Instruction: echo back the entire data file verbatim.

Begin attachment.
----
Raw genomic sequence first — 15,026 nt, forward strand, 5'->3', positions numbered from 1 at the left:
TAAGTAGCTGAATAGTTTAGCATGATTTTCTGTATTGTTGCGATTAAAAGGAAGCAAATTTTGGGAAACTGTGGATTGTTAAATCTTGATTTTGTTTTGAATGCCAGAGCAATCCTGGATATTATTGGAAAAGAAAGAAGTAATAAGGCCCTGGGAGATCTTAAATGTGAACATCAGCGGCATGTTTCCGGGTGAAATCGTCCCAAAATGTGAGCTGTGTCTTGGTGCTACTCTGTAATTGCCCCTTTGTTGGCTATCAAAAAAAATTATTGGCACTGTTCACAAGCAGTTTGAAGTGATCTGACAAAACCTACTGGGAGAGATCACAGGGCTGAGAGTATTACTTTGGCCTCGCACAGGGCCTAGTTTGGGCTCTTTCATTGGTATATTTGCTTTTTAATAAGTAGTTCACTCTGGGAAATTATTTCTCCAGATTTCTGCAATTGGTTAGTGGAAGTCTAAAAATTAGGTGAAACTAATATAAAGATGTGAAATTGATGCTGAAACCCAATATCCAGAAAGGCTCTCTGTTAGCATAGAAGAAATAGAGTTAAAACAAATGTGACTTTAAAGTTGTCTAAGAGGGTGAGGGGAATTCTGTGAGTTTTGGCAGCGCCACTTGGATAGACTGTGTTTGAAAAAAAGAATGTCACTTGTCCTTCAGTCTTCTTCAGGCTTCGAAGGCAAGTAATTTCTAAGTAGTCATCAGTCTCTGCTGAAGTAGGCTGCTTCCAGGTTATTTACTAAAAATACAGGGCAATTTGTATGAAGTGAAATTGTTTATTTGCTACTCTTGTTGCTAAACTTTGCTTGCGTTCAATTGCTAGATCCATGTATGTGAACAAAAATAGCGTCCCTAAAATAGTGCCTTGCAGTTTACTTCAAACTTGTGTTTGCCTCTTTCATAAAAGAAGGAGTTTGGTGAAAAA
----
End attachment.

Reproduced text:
Raw genomic sequence first — 15,026 nt, forward strand, 5'->3', positions numbered from 1 at the left:
TAAGTAGCTGAATAGTTTAGCATGATTTTCTGTATTGTTGCGATTAAAAGGAAGCAAATTTTGGGAAACTGTGGATTGTTAAATCTTGATTTTGTTTTGAATGCCAGAGCAATCCTGGATATTATTGGAAAAGAAAGAAGTAATAAGGCCCTGGGAGATCTTAAATGTGAACATCAGCGGCATGTTTCCGGGTGAAATCGTCCCAAAATGTGAGCTGTGTCTTGGTGCTACTCTGTAATTGCCCCTTTGTTGGCTATCAAAAAAAATTATTGGCACTGTTCACAAGCAGTTTGAAGTGATCTGACAAAACCTACTGGGAGAGATCACAGGGCTGAGAGTATTACTTTGGCCTCGCACAGGGCCTAGTTTGGGCTCTTTCATTGGTATATTTGCTTTTTAATAAGTAGTTCACTCTGGGAAATTATTTCTCCAGATTTCTGCAATTGGTTAGTGGAAGTCTAAAAATTAGGTGAAACTAATATAAAGATGTGAAATTGATGCTGAAACCCAATATCCAGAAAGGCTCTCTGTTAGCATAGAAGAAATAGAGTTAAAACAAATGTGACTTTAAAGTTGTCTAAGAGGGTGAGGGGAATTCTGTGAGTTTTGGCAGCGCCACTTGGATAGACTGTGTTTGAAAAAAAGAATGTCACTTGTCCTTCAGTCTTCTTCAGGCTTCGAAGGCAAGTAATTTCTAAGTAGTCATCAGTCTCTGCTGAAGTAGGCTGCTTCCAGGTTATTTACTAAAAATACAGGGCAATTTGTATGAAGTGAAATTGTTTATTTGCTACTCTTGTTGCTAAACTTTGCTTGCGTTCAATTGCTAGATCCATGTATGTGAACAAAAATAGCGTCCCTAAAATAGTGCCTTGCAGTTTACTTCAAACTTGTGTTTGCCTCTTTCATAAAAGAAGGAGTTTGGTGAAAAA